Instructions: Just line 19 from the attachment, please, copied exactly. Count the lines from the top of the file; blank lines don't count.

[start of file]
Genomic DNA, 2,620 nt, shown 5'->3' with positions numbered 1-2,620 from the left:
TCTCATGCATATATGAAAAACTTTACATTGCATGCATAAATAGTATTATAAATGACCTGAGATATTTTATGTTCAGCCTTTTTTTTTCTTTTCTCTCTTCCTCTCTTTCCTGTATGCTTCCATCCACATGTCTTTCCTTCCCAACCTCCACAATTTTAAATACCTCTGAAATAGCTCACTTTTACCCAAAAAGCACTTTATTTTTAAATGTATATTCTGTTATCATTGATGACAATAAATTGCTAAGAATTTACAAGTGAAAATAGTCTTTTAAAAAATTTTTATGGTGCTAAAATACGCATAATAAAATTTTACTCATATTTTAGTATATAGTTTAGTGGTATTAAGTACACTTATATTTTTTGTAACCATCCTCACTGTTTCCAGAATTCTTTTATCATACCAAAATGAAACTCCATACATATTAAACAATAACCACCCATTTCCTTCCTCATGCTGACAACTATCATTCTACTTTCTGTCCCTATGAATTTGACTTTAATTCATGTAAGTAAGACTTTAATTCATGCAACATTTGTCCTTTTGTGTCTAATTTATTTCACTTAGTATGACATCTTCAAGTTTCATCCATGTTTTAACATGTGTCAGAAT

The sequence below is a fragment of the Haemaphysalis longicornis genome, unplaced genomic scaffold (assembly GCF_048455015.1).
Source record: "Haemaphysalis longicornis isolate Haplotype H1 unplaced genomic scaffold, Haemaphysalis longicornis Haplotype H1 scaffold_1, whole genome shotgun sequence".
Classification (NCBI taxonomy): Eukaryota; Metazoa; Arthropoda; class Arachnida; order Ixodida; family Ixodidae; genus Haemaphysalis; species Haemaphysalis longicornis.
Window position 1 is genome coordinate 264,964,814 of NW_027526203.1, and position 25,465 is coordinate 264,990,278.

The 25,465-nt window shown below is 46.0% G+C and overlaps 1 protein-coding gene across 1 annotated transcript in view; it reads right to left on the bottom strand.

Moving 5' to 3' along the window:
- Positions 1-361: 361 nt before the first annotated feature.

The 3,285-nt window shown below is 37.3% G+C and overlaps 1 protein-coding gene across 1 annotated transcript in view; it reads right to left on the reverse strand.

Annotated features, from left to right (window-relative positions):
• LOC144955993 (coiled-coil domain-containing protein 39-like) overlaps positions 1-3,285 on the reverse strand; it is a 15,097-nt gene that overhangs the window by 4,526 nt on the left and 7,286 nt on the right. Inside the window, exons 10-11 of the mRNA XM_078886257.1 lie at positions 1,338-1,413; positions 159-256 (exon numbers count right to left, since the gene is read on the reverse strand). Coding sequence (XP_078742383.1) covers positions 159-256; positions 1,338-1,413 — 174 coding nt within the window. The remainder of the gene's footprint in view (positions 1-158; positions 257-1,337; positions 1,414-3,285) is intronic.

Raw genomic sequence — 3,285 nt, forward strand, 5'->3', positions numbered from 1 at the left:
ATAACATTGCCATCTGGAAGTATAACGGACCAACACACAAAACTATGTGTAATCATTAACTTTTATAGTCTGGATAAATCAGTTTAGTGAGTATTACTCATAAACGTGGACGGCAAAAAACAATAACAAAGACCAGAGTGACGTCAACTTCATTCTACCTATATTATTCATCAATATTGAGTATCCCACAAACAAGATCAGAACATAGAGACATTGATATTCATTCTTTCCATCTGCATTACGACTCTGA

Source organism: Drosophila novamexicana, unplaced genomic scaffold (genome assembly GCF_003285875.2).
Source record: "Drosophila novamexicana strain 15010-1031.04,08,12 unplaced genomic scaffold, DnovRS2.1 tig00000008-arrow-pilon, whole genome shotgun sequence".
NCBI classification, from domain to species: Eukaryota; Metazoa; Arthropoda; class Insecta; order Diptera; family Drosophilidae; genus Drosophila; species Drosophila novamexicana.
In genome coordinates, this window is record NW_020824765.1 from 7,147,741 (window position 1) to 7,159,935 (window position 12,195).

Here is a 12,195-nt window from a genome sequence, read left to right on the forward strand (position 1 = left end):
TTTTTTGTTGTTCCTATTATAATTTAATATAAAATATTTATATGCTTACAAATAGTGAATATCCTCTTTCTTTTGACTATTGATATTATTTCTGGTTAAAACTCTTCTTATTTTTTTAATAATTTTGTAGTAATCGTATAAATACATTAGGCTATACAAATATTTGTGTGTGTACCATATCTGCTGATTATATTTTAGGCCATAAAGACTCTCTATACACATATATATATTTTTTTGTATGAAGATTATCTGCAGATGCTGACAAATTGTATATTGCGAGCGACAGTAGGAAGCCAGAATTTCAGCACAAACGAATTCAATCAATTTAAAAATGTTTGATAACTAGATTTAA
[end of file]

Here is a 12,195-nt window from a genome sequence, read left to right on the forward strand (position 1 = left end):